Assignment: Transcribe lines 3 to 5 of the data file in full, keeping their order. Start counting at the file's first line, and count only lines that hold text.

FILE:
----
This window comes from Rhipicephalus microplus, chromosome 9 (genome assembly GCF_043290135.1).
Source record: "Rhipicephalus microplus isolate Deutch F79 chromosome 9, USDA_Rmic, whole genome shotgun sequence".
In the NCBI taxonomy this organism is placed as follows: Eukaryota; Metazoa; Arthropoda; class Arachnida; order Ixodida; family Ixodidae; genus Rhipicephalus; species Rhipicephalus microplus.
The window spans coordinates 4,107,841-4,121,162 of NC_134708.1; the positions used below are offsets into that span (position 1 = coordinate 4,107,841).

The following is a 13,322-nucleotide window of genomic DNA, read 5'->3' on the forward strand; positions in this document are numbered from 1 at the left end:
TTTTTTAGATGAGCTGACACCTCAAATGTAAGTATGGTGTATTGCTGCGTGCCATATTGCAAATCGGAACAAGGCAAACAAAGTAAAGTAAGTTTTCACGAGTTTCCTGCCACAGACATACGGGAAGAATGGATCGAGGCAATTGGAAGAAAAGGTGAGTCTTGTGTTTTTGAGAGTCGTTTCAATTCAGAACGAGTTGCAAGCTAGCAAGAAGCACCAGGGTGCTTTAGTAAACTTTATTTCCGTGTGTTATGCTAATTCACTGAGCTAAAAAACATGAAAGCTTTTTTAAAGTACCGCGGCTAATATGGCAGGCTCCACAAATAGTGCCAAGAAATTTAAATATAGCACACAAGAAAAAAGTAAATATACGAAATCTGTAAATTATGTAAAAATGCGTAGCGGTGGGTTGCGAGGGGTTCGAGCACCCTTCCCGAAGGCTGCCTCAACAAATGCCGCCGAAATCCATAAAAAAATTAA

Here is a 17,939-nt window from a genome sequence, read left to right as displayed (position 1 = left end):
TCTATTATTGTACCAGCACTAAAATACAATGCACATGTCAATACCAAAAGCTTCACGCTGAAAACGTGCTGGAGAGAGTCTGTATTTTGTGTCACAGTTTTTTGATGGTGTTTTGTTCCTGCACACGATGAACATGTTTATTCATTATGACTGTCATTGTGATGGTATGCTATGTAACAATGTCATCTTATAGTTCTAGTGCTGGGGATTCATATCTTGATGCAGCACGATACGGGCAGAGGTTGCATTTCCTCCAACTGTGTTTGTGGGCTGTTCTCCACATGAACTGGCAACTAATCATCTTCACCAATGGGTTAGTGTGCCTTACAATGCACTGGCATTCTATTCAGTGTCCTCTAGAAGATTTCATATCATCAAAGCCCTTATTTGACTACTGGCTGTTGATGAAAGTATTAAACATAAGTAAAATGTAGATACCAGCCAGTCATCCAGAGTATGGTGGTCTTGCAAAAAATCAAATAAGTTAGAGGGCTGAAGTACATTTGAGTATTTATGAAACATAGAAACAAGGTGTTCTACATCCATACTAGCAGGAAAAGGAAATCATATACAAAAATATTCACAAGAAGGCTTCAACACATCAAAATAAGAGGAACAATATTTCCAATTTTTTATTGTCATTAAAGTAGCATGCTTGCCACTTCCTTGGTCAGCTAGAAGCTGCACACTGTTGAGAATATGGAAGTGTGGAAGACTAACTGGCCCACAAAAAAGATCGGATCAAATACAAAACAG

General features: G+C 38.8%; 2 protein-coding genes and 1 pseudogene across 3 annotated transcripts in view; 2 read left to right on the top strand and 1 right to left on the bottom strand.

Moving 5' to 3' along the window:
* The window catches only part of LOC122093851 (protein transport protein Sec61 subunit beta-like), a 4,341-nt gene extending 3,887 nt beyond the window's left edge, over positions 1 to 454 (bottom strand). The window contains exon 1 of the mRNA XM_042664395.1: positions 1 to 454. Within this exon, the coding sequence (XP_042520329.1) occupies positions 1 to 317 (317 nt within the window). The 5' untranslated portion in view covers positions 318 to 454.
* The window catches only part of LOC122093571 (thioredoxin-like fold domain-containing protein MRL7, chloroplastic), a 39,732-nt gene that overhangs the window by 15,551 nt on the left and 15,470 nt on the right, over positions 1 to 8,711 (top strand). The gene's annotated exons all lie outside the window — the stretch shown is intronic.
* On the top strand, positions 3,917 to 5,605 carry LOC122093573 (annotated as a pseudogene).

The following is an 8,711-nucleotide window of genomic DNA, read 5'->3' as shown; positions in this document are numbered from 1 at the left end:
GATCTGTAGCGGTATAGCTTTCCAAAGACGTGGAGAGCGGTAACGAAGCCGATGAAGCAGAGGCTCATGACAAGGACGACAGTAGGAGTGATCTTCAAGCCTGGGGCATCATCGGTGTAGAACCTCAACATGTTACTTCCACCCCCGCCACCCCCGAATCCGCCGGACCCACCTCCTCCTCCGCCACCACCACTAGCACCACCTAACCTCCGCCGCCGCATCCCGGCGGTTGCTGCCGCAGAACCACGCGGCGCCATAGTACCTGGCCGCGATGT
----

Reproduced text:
In the NCBI taxonomy this organism is placed as follows: Eukaryota; Metazoa; Arthropoda; class Arachnida; order Ixodida; family Ixodidae; genus Rhipicephalus; species Rhipicephalus microplus.
The window spans coordinates 4,107,841-4,121,162 of NC_134708.1; the positions used below are offsets into that span (position 1 = coordinate 4,107,841).

The following is a 13,322-nucleotide window of genomic DNA, read 5'->3' on the forward strand; positions in this document are numbered from 1 at the left end: